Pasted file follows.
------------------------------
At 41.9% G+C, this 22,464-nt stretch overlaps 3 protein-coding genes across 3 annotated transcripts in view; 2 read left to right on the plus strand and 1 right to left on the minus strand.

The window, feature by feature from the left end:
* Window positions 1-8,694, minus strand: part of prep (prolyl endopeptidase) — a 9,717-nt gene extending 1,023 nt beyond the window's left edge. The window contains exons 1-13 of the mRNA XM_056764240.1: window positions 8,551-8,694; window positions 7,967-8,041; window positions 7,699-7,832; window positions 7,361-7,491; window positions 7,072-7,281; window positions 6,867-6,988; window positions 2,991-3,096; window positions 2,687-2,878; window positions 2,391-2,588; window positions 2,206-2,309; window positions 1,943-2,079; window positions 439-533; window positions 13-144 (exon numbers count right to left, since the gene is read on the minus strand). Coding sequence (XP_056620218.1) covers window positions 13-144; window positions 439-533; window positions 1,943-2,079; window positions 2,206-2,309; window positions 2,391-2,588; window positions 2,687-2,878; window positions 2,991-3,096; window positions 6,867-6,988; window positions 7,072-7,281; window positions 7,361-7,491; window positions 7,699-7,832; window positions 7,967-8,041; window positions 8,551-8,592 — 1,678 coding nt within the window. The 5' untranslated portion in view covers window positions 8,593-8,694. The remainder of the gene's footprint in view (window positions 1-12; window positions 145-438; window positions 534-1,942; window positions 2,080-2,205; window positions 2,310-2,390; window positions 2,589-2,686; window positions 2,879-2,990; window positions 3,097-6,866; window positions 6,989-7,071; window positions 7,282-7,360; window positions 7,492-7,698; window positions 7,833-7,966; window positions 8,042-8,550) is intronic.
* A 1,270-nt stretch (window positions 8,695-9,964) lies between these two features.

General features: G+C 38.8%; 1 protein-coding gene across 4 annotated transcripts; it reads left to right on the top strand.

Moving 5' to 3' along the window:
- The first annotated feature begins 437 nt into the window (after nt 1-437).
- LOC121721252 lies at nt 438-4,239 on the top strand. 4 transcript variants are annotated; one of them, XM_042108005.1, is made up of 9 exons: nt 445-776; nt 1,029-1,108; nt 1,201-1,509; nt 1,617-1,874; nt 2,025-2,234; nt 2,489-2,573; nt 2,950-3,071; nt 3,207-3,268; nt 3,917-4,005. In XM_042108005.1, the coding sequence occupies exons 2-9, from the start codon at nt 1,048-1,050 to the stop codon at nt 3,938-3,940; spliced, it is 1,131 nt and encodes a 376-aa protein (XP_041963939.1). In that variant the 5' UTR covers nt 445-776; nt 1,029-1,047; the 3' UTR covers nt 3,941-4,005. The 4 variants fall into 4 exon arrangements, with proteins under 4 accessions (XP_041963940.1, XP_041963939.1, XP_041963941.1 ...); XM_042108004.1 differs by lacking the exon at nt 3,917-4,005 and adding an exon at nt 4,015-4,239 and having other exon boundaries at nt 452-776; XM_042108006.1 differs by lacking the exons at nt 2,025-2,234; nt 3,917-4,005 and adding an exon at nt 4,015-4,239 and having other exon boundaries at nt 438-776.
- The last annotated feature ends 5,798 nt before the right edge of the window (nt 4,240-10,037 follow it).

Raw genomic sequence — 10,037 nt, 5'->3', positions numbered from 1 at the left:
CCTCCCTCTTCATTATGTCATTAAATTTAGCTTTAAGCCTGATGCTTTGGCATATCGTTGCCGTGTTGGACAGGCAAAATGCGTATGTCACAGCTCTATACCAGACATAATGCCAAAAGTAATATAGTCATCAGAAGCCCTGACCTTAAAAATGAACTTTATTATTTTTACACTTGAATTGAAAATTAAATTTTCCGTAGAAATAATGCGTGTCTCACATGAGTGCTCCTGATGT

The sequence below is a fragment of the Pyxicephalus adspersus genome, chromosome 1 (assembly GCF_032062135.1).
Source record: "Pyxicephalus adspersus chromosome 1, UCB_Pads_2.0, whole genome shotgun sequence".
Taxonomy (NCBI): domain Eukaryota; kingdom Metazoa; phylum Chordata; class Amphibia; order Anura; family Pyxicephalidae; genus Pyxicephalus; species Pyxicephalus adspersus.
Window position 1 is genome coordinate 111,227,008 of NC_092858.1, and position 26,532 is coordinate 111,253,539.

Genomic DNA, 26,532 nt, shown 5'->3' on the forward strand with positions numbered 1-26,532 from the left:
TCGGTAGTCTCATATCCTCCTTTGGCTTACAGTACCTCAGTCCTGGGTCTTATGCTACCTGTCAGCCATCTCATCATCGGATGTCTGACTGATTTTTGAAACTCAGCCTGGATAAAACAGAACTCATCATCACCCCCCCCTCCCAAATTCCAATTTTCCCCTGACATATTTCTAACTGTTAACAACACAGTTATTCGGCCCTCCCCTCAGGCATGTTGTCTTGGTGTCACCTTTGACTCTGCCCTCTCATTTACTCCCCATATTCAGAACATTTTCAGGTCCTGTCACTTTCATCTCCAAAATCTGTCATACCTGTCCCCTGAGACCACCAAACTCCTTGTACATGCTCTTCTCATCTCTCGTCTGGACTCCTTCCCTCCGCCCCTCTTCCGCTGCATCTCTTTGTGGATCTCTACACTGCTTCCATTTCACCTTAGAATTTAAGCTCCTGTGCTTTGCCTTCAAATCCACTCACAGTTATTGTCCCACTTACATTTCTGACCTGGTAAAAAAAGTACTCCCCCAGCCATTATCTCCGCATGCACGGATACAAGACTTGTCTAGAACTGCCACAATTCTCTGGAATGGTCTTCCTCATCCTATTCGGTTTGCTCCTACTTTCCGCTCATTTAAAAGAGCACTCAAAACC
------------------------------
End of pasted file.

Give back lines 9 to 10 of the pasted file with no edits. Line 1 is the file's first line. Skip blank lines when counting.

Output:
- The last annotated feature ends 5,798 nt before the right edge of the window (nt 4,240-10,037 follow it).

Raw genomic sequence — 10,037 nt, 5'->3', positions numbered from 1 at the left: